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Genesat-1 1.jpg
The GeneSat-1 satellite.
Mission type Bioscience
Operator NASA
COSPAR ID 2006-058C
SATCAT no. 29655
Mission duration 21 days
Spacecraft properties
Spacecraft type CubeSat (3U)
Manufacturer Ames Research Center
Stanford University
Launch mass 6.8 kilograms (15 lb)
Power 4.5 W
Start of mission
Launch date 16 December 2006, 06:43:00 (2006-12-16UTC06:43Z) UTC
Rocket Minotaur I
Launch site Wallops LA-0B
End of mission
Decay date 04 August 2010 (04 August 2010)
Orbital parameters
Reference system Geocentric
Regime LEO
Eccentricity 0.00052
Perigee 413 kilometres (257 mi)
Apogee 420 kilometres (260 mi)
Inclination 40º
Period 92.9 minutes

GeneSat-1 is a fully automated, CubeSat spaceflight system that provides life support for bacteria. The system was launched into orbit on December 16, 2006, from Wallops Flight Facility.[1] GeneSat-1 began to transmit data on its first pass over the mission's California ground station.

The nanosatellite [2] contains onboard micro-laboratory systems such as sensors and optical systems that can detect proteins that are the products of specific genetic activity. Knowledge gained from GeneSat-1 is intended to aid scientific understanding of how spaceflight affects the human body.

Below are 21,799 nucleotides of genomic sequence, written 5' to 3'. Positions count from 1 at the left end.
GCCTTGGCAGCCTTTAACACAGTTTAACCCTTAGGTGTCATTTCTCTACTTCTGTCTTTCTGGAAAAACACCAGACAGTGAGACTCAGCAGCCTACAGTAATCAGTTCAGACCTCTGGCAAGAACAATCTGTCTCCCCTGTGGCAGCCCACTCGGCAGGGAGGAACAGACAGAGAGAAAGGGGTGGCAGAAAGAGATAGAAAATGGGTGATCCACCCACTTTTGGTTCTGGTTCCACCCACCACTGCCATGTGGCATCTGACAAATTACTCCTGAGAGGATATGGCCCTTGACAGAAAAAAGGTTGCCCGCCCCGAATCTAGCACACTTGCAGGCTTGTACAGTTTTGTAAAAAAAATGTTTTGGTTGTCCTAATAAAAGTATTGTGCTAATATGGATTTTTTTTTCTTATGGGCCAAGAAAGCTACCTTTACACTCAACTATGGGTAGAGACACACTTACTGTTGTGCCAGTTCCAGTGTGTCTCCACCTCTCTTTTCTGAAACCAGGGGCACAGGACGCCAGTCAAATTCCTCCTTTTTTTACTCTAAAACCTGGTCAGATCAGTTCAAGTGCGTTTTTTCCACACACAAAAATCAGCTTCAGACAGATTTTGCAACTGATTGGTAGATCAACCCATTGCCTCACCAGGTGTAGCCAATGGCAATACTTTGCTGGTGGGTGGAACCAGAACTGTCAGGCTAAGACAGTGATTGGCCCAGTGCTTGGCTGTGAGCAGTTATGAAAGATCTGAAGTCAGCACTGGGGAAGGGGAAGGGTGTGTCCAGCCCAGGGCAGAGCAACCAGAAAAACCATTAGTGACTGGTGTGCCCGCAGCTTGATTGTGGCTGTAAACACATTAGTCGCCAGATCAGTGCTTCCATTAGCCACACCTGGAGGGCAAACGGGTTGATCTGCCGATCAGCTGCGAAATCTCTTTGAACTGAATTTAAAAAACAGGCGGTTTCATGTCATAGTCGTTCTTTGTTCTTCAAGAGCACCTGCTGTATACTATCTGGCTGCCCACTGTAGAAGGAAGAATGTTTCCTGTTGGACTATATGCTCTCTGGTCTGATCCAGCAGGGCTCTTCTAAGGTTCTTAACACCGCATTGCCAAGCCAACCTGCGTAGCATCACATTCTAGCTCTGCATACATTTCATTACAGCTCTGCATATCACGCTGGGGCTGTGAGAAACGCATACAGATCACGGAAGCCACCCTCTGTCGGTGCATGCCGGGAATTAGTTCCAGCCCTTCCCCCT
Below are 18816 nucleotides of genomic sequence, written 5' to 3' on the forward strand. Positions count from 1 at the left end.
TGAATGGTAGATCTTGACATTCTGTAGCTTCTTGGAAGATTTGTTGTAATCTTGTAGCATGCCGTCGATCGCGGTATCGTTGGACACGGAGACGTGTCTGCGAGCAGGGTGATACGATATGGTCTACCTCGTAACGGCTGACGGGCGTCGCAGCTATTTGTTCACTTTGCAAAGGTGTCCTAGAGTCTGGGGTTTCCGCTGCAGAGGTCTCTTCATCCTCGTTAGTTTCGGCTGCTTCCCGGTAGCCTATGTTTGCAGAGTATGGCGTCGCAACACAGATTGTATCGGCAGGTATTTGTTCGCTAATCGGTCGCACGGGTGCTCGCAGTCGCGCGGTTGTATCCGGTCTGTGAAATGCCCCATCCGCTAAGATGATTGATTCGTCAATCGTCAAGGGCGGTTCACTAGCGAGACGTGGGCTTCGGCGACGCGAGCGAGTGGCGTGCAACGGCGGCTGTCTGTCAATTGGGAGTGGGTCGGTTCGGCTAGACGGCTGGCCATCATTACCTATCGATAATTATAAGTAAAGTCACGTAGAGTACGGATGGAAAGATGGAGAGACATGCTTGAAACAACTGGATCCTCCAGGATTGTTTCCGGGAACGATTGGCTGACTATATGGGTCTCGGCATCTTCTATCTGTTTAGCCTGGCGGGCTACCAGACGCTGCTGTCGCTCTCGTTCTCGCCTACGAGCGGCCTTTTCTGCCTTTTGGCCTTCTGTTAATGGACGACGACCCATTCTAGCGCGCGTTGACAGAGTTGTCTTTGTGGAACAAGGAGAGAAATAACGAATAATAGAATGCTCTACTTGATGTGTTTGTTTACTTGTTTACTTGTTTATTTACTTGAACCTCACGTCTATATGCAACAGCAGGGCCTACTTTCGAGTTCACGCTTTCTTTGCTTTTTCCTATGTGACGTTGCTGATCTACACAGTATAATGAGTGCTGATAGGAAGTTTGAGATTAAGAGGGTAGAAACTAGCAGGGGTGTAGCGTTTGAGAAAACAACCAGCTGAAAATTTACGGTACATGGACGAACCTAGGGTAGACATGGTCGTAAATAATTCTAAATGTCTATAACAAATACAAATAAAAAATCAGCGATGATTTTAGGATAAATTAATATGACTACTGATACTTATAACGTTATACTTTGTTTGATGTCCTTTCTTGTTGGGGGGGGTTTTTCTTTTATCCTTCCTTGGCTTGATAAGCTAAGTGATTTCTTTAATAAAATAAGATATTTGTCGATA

Weighing 5 kilograms, the miniature laboratory was a secondary payload on an Air Force four-stage Minotaur 1 rocket that delivered the Air Force TacSat 2 satellite to orbit. In the development of the GeneSat satellite class (at a fraction of what it normally costs to conduct a mission in space), Ames Research Center (Small Spacecraft Office) collaborated with organisations in industry and also universities local to the center. It is NASA's first fully automated, self-contained biological spaceflight experiment on a satellite of its size.


  1. ^ "Mission Overview: GeneSat-1". National Aeronautics and Space Administration. Retrieved 28 November 2011. 
  2. ^ David, Leonard (30 August 2005). "GeneSat-1: Small Satellite Tackles Big Biology Questions". Retrieved 28 November 2011. 

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